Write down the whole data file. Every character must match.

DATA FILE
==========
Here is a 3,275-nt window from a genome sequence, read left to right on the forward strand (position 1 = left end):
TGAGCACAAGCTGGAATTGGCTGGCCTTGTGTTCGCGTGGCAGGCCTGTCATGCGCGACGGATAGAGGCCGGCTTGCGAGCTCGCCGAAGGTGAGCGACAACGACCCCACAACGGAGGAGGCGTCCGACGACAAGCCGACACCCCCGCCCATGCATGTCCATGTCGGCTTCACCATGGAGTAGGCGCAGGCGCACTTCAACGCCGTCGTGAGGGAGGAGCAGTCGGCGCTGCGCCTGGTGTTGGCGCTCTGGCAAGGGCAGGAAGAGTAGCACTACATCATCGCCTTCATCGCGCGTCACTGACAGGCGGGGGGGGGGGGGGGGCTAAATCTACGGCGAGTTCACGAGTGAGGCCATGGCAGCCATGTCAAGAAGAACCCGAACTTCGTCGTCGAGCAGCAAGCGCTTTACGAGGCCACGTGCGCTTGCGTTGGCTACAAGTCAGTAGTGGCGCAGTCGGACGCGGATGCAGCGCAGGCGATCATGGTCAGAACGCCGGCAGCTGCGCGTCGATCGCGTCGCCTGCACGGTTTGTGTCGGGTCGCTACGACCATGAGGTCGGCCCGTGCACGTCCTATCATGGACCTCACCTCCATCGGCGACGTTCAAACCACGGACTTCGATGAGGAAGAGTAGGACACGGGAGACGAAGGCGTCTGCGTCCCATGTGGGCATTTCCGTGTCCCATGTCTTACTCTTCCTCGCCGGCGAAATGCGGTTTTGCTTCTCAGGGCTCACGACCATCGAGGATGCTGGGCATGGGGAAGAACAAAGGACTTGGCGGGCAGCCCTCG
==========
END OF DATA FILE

Here is a 3,275-nt window from a genome sequence, read left to right on the forward strand (position 1 = left end):
TGAGCACAAGCTGGAATTGGCTGGCCTTGTGTTCGCGTGGCAGGCCTGTCATGCGCGACGGATAGAGGCCGGCTTGCGAGCTCGCCGAAGGTGAGCGACAACGACCCCACAACGGAGGAGGCGTCCGACGACAAGCCGACACCCCCGCCCATGCATGTCCATGTCGGCTTCACCATGGAGTAGGCGCAGGCGCACTTCAACGCCGTCGTGAGGGAGGAGCAGTCGGCGCTGCGCCTGGTGTTGGCGCTCTGGCAAGGGCAGGAAGAGTAGCACTACATCATCGCCTTCATCGCGCGTCACTGACAGGCGGGGGGGGGGGGGGGGCTAAATCTACGGCGAGTTCACGAGTGAGGCCATGGCAGCCATGTCAAGAAGAACCCGAACTTCGTCGTCGAGCAGCAAGCGCTTTACGAGGCCACGTGCGCTTGCGTTGGCTACAAGTCAGTAGTGGCGCAGTCGGACGCGGATGCAGCGCAGGCGATCATGGTCAGAACGCCGGCAGCTGCGCGTCGATCGCGTCGCCTGCACGGTTTGTGTCGGGTCGCTACGACCATGAGGTCGGCCCGTGCACGTCCTATCATGGACCTCACCTCCATCGGCGACGTTCAAACCACGGACTTCGATGAGGAAGAGTAGGACACGGGAGACGAAGGCGTCTGCGTCCCATGTGGGCATTTCCGTGTCCCATGTCTTACTCTTCCTCGCCGGCGAAATGCGGTTTTGCTTCTCAGGGCTCACGACCATCGAGGATGCTGGGCATGGGGAAGAACAAAGGACTTGGCGGGCAGCCCTCG